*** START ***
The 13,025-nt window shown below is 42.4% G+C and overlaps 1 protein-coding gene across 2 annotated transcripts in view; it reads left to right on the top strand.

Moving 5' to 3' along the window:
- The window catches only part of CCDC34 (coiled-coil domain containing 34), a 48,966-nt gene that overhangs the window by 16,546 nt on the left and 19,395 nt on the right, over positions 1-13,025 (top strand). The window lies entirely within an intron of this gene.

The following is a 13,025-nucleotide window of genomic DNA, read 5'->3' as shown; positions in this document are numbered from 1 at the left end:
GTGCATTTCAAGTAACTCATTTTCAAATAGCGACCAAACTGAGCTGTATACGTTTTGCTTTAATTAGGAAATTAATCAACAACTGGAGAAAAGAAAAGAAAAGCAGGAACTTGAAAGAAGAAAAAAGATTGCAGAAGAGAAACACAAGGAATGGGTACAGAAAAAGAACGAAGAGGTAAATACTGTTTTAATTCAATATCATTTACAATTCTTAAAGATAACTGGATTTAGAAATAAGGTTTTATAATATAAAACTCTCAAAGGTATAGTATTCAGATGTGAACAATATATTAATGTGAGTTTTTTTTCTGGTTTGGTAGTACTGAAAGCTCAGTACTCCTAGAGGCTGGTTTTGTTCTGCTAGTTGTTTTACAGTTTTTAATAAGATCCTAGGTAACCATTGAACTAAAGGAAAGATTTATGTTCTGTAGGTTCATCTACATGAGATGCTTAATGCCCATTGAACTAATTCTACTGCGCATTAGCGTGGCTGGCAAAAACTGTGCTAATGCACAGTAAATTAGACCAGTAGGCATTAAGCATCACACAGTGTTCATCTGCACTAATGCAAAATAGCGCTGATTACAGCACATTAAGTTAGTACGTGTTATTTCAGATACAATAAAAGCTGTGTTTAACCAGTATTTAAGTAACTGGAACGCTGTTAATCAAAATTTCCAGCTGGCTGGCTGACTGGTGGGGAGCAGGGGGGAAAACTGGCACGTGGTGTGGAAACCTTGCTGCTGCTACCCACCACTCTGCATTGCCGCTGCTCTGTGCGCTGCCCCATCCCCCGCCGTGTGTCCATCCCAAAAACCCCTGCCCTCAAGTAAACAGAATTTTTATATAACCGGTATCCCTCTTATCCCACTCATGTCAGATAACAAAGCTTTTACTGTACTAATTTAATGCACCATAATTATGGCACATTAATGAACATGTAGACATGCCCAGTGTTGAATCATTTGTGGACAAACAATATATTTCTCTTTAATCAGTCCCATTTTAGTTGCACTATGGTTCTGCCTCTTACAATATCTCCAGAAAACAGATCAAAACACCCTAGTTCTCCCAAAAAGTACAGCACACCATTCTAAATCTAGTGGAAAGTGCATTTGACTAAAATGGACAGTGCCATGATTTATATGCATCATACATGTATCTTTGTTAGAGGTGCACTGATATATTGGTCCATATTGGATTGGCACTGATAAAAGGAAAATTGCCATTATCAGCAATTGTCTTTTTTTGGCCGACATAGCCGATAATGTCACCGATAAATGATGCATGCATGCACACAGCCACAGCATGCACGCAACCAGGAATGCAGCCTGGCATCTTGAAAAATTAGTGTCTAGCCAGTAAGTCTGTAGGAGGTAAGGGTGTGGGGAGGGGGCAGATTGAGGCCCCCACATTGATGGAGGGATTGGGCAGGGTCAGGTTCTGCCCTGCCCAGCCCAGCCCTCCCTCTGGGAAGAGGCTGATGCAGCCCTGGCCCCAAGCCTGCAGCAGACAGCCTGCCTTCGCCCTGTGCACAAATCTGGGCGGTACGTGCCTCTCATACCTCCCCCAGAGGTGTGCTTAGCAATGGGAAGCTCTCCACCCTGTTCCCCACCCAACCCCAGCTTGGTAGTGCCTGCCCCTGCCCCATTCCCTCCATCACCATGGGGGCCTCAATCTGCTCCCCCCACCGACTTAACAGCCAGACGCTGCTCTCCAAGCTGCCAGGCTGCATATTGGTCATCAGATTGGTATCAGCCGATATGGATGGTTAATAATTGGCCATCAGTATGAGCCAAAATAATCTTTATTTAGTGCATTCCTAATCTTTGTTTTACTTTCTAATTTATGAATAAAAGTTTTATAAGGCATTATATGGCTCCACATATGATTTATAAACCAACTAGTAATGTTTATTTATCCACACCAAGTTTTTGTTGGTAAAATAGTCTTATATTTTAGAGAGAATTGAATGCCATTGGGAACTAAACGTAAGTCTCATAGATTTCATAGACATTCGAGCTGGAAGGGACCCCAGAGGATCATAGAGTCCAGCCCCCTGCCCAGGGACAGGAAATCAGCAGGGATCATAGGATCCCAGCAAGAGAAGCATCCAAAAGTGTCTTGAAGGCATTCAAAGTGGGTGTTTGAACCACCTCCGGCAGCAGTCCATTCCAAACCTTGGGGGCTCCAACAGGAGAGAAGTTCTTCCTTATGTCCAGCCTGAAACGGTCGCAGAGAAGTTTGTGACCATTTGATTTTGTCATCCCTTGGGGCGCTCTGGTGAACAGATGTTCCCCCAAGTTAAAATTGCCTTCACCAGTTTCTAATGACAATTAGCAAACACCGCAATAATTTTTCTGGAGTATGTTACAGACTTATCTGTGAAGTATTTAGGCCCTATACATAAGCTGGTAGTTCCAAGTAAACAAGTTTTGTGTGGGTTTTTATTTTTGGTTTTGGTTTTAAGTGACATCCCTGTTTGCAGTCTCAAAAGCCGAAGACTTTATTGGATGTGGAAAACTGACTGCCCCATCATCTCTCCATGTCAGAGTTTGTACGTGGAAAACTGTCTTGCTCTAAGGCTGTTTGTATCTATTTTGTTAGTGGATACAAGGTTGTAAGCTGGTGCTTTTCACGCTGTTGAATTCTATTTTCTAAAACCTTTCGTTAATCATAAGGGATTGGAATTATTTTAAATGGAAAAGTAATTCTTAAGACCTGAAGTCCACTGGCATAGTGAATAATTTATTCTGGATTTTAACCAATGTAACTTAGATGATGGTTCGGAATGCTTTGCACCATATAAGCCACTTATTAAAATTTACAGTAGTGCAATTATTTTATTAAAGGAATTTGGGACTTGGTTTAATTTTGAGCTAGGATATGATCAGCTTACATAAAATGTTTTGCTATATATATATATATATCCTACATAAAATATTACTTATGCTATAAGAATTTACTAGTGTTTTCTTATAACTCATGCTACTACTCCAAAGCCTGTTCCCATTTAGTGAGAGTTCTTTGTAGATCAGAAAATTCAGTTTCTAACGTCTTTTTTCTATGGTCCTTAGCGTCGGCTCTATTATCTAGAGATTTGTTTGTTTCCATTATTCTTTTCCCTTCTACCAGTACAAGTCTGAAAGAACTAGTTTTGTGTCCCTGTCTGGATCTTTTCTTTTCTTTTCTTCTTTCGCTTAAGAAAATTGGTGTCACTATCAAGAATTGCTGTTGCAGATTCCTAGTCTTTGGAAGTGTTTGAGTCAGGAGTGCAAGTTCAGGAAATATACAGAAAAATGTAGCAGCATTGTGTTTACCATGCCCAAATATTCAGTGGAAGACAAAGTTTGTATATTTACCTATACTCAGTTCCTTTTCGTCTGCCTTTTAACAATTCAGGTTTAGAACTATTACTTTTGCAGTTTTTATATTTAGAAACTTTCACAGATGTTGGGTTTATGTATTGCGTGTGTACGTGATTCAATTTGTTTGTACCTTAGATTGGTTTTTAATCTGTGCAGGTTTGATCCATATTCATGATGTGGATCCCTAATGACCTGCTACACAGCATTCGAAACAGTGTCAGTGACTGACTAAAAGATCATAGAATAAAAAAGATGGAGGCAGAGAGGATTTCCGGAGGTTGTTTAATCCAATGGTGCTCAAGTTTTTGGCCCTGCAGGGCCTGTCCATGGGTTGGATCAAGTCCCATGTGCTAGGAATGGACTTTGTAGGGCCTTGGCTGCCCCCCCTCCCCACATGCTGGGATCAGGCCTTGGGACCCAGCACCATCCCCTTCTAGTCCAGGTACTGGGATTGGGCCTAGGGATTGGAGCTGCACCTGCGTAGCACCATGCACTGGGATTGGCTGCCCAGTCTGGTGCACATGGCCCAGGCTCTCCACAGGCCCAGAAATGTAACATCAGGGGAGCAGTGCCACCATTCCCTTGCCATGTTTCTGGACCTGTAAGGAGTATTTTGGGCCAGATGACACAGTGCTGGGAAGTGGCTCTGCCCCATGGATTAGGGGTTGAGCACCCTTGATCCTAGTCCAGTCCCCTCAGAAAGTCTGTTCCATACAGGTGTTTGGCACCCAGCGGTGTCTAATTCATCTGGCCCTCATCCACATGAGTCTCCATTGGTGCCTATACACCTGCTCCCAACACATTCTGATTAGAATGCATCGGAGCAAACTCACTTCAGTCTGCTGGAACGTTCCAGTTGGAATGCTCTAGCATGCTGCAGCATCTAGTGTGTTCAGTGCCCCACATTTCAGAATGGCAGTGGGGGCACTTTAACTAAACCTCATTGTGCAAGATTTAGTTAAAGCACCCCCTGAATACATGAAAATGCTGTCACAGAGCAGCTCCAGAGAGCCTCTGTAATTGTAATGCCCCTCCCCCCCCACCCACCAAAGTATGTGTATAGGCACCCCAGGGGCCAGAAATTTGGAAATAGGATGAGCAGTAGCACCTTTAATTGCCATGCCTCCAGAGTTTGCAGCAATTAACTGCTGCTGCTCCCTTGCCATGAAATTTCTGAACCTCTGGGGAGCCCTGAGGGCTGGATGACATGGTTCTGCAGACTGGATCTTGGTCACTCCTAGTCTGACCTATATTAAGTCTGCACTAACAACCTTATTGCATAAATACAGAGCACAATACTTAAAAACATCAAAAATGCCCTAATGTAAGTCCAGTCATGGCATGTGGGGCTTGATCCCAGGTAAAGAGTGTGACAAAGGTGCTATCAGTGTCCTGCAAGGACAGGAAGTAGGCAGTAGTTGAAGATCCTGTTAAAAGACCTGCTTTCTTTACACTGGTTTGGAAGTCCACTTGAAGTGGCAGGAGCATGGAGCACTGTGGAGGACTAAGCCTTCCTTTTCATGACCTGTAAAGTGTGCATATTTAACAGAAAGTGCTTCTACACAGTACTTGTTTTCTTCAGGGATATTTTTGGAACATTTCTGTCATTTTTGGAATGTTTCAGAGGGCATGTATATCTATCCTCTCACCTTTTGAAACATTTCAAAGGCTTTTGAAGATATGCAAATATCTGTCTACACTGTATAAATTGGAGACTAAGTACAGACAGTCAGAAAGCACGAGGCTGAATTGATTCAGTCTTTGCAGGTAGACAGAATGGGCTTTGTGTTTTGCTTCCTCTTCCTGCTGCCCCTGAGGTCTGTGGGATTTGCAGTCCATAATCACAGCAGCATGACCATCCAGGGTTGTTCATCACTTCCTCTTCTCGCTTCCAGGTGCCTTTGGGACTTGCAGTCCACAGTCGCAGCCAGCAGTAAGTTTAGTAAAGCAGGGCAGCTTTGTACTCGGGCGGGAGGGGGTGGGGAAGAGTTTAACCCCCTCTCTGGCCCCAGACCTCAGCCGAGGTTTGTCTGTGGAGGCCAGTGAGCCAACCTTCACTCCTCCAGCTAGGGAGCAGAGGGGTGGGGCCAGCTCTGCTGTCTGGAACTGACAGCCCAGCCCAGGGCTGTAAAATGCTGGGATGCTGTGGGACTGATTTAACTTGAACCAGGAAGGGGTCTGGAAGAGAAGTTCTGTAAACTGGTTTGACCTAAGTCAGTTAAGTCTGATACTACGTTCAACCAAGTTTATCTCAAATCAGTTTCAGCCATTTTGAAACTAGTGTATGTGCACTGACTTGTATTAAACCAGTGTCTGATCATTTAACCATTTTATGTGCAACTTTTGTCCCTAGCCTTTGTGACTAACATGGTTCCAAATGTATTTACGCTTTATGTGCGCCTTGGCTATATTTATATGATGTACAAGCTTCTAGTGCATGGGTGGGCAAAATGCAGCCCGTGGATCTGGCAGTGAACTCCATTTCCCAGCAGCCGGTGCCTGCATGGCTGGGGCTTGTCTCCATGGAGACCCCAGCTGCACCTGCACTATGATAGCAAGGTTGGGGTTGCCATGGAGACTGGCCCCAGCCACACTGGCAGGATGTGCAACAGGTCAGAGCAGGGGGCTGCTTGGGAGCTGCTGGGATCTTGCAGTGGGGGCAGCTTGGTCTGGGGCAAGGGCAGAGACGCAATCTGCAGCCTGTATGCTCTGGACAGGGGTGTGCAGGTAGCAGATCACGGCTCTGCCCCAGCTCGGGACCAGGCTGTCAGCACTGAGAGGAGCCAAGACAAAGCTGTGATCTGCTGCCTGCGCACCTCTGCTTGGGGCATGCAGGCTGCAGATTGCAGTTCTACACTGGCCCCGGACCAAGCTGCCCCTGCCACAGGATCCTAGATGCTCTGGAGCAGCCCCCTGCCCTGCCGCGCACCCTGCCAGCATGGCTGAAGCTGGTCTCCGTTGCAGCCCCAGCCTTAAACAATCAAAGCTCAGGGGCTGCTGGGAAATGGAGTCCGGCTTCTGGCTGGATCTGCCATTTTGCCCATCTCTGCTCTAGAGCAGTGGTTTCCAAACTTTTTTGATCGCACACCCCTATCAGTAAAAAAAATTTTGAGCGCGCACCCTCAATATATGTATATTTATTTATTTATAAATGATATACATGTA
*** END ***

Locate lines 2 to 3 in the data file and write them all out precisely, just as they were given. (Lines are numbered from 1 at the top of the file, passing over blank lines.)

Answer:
Moving 5' to 3' along the window:
- The window catches only part of CCDC34 (coiled-coil domain containing 34), a 48,966-nt gene that overhangs the window by 16,546 nt on the left and 19,395 nt on the right, over positions 1-13,025 (top strand). The window lies entirely within an intron of this gene.